The Mayans may think the world is going to end in 2012, but a fairly new Facebook role-playing game from Dark Roast Media may have something different to say about that. The app is Exorcists vs. Demons, and if the latter has their way, the Earth may be doomed sooner than expected through the fire and brimstone that is the Rockapocalypse.
Yes, Rockapocalypse. Evidentially, the demonic legions of the underworld are planning an invasion of epic proportions using rock and heavy metal as their primary vice. Set in a rock and roll style most similar to that seen in Guitar Hero III, this mafia-style RPG give players the choice to pick whether to fight for a rather buxom young exorcist named Alice to prevent the end of the world, or join the legions of hellspawn in creating a guitar riff so powerful that it will change the course of humanity.
Unfortunately, the side you choose to play doesn’t really affect the game play at all. The only significant difference is that the storyline is different and you can only view the story of the faction you allied with. That said, however, the plot is certainly presented in an interesting manner, using a beautiful comic book method with new pages unlocking as you play and level up. Frankly, for those users that do enjoy an interesting story, it feels like a much better reward for leveling than mere, superfluous level numbers and some images representing loot.
As far as the leveling goes, most of it is pretty typical of your standard Facebook RPG. Players consume energy to complete quests, earning them experience, gold, and random items, and as they repeat the quest and “master” it, they earn extra bonus items or stats to improve their character. Also standard, as players unlock more advanced quests, various items become required, such as non-player minions that make up your army and items that grant you bonuses to attack, defense, or luck.
What is rather interesting about the army members (which can also include NPCs bought with only the virtual currency Awesome Points and invited Facebook friends), is that players can set up automatic equipping of all of them. For each soldier in your exorcist or demon army, two items, such as scripture citing or even shotguns, can be equipped, and considering the army can grow to about 1,000, this mechanic becomes… rather useful. Since there are only three stats (the same as the player’s), this automation can be set to balanced between attack and defense, aggressive, or defensive. Of course, for more experienced users, manual control is still possible.
Most of the items you acquire can be bought in Exorcists vs. Demons, but there is still a good number of quality equipment that can be earned through leveling and questing. While boss battles (which will probably be similar to those in Castle Age) have not been added yet, some other items that provide passive bonuses appear to be earnable by completing entire sections of the story. For example, for completing part one, users can earn “weighted dice” which decreases the time in which income is earned when one purchases land; a feature found in virtually every Facebook RPG.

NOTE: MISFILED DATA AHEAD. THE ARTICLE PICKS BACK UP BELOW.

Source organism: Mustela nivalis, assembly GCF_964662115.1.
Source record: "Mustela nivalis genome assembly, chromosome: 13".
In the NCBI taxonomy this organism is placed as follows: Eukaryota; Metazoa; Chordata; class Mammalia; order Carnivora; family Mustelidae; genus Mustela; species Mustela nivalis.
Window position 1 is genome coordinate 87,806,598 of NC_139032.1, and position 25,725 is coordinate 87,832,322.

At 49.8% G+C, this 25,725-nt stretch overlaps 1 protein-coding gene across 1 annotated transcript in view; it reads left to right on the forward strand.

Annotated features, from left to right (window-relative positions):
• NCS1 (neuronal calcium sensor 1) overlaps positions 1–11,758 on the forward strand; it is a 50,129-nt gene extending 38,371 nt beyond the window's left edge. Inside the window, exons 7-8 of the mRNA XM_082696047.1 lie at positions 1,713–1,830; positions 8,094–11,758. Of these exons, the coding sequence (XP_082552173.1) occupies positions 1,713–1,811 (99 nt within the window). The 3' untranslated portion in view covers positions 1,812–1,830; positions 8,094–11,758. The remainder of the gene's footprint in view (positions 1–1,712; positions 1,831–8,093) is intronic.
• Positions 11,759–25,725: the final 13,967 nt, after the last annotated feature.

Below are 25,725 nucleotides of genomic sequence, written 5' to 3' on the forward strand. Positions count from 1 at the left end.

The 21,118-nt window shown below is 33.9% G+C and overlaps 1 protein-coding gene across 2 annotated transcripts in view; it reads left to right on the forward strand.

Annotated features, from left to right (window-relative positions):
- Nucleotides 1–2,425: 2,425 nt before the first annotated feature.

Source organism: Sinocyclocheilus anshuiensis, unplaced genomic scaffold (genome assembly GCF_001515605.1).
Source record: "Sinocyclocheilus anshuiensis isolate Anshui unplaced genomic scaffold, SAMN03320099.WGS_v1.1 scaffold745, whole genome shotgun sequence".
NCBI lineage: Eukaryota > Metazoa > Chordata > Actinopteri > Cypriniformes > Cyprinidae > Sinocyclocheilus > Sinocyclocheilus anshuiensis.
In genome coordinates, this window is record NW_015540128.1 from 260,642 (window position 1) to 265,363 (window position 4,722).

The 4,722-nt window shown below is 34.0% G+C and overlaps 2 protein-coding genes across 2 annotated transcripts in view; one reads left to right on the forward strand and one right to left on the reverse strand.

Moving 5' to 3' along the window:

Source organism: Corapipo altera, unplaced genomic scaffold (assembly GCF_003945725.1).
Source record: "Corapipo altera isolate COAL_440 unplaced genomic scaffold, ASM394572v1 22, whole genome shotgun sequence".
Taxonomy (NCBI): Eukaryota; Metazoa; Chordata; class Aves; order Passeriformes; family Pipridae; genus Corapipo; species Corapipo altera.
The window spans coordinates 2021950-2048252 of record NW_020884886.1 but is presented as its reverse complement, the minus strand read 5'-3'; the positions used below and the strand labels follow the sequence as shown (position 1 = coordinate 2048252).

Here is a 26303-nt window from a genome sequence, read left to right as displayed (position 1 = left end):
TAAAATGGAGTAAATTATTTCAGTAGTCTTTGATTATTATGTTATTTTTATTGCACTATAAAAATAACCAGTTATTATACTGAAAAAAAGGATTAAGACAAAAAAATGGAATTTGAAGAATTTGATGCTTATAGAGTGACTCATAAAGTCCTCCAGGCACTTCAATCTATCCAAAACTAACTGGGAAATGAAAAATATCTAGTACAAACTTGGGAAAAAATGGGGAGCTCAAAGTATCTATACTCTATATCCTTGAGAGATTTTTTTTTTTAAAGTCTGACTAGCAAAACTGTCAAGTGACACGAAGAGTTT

Beyond epic loot, players are also given various collections of random items that could be discovered when completing a quest. Upon completing one collection, users will gain one of three random, powerful rewards. Unfortunately, what they do is not revealed until they are earned. Another interesting addition to items, is that more common ones, such as Holy Water, can be transmuted into even more powerful versions. Of course, there is a cost of in-game gold, more than one base item to work with, and some virtual currency.
As was noted prior, Awesome Points (AP) is Exorcists’ virtual currency, and they actually make some creative use for it. Beyond simple things like slightly better or limited edition items, the developer seeps subtle, inexpensive uses – like the transmutation – into other parts of the game. One example includes your NPC army: As the units available to you become more powerful, they begin to cost a bit of gold to upkeep. However, if you purchase it with AP, then there is no upkeep cost. Other uses include viewing the other faction’s comics, changing your profile name, or even switching sides.
Frankly, however, it feels pointless to switch sides if you can buy the other comic, because other than that story, the game is even stated by the creators to be the same basic game. Granted, the quests will be different, but in a text-based RPG, most users are just clicking the “Perform” button over and over anyway. Furthermore, the only other difference between sides is that when you battle other players, you can only fight the other faction. Nonetheless, it really feels like nothing more than slapping the tag “demon” onto a name and saying “that’s your enemy, you‘re supposed to hate them.” It would be nice to have some greater form of interaction or cause and effect between the two sides.
Overall, Exorcists vs. Demons tries to do a few new things with its mechanics and virtual currency usage, and succeeds to some degree. Unfortunately, the whole “versus” concept really falls short of what it could be, and other than the comic book (even if it is a great reward mechanism), there just is no point to pick one side over the other beyond, maybe, aesthetics. Regardless, the game does have a wonderful visual style and is, at the very least, a well above average RPG. Moreover, as more features – such as boss fights – become released, it will only get better.
Currently, Exorcists vs. Demons is earning around 19,000 monthly active users.